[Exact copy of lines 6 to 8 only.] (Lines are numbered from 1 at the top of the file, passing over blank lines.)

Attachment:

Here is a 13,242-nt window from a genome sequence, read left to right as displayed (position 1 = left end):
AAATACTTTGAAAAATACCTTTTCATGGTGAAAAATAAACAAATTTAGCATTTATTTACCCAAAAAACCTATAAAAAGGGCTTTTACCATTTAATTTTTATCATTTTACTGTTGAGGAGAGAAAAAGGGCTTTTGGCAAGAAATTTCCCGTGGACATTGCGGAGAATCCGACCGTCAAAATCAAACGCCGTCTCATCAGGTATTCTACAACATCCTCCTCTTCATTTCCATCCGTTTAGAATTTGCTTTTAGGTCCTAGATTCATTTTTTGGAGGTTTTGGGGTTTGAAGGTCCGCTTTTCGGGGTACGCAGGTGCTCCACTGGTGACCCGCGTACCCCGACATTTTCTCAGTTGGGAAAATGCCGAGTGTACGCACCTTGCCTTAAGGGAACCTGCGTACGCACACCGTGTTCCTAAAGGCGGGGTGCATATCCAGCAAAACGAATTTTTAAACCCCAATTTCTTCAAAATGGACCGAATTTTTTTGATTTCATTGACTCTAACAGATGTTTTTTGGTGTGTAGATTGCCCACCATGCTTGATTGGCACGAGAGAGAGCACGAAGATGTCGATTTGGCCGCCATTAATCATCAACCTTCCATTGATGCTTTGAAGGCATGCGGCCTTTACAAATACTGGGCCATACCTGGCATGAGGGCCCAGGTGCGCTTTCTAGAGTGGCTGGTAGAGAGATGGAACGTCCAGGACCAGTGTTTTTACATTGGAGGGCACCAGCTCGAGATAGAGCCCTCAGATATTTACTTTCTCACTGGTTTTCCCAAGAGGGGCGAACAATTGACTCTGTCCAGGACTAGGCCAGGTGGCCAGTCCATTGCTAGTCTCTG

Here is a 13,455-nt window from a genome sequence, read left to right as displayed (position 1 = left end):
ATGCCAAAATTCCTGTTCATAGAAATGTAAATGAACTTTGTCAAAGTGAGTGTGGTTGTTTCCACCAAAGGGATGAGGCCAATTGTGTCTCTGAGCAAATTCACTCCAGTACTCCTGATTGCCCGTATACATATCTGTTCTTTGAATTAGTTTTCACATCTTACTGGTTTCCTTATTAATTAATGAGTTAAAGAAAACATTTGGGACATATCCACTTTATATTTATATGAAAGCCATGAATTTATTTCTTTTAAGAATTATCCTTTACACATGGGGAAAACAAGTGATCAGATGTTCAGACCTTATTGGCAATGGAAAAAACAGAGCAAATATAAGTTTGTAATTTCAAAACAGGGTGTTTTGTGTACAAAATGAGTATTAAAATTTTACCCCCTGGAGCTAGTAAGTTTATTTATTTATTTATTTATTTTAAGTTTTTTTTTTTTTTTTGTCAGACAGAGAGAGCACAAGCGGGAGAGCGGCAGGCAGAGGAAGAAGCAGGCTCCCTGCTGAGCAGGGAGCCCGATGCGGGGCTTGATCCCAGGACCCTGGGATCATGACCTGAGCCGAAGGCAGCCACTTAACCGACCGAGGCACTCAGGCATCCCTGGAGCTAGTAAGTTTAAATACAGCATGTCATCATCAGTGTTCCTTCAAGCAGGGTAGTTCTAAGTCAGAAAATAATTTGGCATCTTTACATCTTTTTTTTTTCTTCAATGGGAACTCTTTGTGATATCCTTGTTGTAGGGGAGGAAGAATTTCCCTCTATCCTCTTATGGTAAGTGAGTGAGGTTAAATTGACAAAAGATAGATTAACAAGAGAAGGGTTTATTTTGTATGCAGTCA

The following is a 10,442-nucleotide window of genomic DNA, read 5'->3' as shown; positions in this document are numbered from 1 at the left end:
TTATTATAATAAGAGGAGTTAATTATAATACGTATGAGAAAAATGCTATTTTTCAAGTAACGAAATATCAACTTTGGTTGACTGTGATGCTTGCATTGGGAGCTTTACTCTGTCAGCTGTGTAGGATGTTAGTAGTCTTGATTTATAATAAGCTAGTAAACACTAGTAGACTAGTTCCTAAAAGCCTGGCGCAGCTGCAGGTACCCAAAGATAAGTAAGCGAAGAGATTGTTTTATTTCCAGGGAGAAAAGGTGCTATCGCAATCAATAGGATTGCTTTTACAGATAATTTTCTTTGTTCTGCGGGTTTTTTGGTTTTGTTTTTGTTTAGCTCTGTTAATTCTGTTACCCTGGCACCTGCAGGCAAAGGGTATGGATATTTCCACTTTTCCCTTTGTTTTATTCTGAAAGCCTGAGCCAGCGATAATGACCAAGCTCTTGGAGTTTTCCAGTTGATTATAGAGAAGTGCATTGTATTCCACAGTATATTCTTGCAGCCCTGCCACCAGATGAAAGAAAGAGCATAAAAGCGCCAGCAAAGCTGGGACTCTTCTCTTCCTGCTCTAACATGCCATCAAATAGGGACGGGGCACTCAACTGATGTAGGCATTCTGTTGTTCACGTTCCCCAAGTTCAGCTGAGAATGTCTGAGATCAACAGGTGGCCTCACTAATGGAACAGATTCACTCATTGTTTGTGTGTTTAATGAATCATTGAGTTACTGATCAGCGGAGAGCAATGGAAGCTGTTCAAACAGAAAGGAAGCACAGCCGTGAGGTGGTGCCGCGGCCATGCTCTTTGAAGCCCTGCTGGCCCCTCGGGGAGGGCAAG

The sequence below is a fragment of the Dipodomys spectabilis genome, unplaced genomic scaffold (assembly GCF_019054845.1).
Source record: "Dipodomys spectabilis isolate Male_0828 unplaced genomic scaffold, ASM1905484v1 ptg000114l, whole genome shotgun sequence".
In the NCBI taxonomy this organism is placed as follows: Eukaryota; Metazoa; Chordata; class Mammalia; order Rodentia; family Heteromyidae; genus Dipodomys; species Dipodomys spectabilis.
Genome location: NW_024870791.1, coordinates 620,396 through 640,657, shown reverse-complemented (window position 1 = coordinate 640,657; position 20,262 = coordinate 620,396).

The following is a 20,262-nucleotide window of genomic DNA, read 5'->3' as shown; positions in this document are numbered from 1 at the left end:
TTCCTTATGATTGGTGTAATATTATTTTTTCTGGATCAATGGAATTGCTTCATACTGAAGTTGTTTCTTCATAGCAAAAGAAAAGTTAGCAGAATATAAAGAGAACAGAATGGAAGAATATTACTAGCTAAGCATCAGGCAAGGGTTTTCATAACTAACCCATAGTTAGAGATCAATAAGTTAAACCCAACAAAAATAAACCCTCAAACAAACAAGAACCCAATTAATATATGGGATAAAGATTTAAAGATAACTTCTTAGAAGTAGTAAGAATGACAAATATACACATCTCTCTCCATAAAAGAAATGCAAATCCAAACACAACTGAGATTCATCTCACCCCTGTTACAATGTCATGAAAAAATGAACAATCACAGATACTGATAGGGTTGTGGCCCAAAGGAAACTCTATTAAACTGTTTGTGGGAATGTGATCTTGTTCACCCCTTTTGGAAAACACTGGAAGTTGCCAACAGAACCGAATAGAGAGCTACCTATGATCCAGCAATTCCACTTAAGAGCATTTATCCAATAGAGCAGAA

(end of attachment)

TTATTATAATAAGAGGAGTTAATTATAATACGTATGAGAAAAATGCTATTTTTCAAGTAACGAAATATCAACTTTGGTTGACTGTGATGCTTGCATTGGGAGCTTTACTCTGTCAGCTGTGTAGGATGTTAGTAGTCTTGATTTATAATAAGCTAGTAAACACTAGTAGACTAGTTCCTAAAAGCCTGGCGCAGCTGCAGGTACCCAAAGATAAGTAAGCGAAGAGATTGTTTTATTTCCAGGGAGAAAAGGTGCTATCGCAATCAATAGGATTGCTTTTACAGATAATTTTCTTTGTTCTGCGGGTTTTTTGGTTTTGTTTTTGTTTAGCTCTGTTAATTCTGTTACCCTGGCACCTGCAGGCAAAGGGTATGGATATTTCCACTTTTCCCTTTGTTTTATTCTGAAAGCCTGAGCCAGCGATAATGACCAAGCTCTTGGAGTTTTCCAGTTGATTATAGAGAAGTGCATTGTATTCCACAGTATATTCTTGCAGCCCTGCCACCAGATGAAAGAAAGAGCATAAAAGCGCCAGCAAAGCTGGGACTCTTCTCTTCCTGCTCTAACATGCCATCAAATAGGGACGGGGCACTCAACTGATGTAGGCATTCTGTTGTTCACGTTCCCCAAGTTCAGCTGAGAATGTCTGAGATCAACAGGTGGCCTCACTAATGGAACAGATTCACTCATTGTTTGTGTGTTTAATGAATCATTGAGTTACTGATCAGCGGAGAGCAATGGAAGCTGTTCAAACAGAAAGGAAGCACAGCCGTGAGGTGGTGCCGCGGCCATGCTCTTTGAAGCCCTGCTGGCCCCTCGGGGAGGGCAAG

The sequence below is a fragment of the Dipodomys spectabilis genome, unplaced genomic scaffold (assembly GCF_019054845.1).
Source record: "Dipodomys spectabilis isolate Male_0828 unplaced genomic scaffold, ASM1905484v1 ptg000114l, whole genome shotgun sequence".